Court Dismisses Lawsuit against BlackRock

August 29, 2013 ( – A Tennessee district court dismissed a lawsuit against BlackRock that dealt with allegations of excessive fees for certain transactions.

By Kevin McGuinness | August 29, 2013
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In January 2013, Laborers’ Local 265 Pension Fund in Cincinnati and Plumbers and Pipefitters Local No. 572 Pension Fund in Nashville, filed the suit in the U.S. District Court for the Middle District of Tennessee, Nashville Division (see “Pension Funds Sue BlackRock”).

The lawsuit alleged that the defendants—BlackRock Institutional Trust Company, N.A., a national banking association that provides securities lending services to the iShares investment companies and other funds, and BlackRock Fund Advisors, which manages and advises the iShares funds with respect to their investment activities—were wrongly enriched through lending agreements at the expense of investors and violated provisions of the Investment Company Act of 1940 (ICA).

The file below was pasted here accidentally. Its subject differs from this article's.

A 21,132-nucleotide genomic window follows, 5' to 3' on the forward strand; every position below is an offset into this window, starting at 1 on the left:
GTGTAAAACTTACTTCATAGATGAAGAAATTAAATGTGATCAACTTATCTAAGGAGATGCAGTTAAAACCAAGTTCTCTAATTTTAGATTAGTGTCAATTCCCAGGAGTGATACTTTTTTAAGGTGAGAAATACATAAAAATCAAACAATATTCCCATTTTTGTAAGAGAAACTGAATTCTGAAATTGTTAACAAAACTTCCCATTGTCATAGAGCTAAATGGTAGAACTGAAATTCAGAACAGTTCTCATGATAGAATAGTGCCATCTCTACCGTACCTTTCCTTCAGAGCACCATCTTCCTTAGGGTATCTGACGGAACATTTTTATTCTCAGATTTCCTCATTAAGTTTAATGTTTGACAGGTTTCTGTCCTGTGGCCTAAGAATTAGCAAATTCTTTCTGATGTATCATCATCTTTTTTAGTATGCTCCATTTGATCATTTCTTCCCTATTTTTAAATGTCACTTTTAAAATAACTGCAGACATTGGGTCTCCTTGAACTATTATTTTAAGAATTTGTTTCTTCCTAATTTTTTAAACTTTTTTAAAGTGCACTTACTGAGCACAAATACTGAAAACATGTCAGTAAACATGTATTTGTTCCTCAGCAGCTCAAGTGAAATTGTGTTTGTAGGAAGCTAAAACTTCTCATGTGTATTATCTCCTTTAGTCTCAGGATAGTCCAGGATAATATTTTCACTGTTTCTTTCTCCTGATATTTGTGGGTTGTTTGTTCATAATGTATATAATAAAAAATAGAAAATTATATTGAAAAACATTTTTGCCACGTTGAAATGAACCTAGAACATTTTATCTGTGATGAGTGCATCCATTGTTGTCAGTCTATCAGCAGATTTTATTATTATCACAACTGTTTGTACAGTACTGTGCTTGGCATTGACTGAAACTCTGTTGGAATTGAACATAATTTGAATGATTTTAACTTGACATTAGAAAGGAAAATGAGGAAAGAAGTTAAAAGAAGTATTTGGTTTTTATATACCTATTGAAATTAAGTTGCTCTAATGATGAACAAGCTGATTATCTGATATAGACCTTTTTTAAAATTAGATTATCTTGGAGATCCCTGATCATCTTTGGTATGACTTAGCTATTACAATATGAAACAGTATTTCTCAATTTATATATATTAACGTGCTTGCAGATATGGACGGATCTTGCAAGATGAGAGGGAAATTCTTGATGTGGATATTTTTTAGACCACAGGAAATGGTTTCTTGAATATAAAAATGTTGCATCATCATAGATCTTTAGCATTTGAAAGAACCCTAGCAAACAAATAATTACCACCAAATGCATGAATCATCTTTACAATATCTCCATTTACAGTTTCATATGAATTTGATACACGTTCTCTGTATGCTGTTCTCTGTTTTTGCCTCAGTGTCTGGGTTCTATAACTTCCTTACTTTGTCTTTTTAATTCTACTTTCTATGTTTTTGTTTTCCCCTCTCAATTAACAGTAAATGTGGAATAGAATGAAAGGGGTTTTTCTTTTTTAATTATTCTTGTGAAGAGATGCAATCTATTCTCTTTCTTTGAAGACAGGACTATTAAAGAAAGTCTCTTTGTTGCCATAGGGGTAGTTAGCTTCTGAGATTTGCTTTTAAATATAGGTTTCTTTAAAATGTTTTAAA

The suit alleged that the lending agreement provided excessive compensation to the BlackRock defendants, with this compensation being derived from revenue generated by certain securities lending transactions, also known as short-selling transactions.

The lending agreement provided that the defendants received a fee of 35% of the net revenue earned from short-selling transactions in exchange for its services. The plaintiffs alleged that an additional 5% of the short-selling revenue is awarded to the BlackRock affiliates for administrative fees, resulting in a 40/60 division of revenue between the BlackRock affiliates and the iShares funds. The plaintiffs further contend that this is excessive compared to peer mutual funds and compared to funds employing unaffiliated lending agents.

The lawsuit claimed that these fees violated Section 36(b), Section 47(b) and Section 36(a) of the ICA.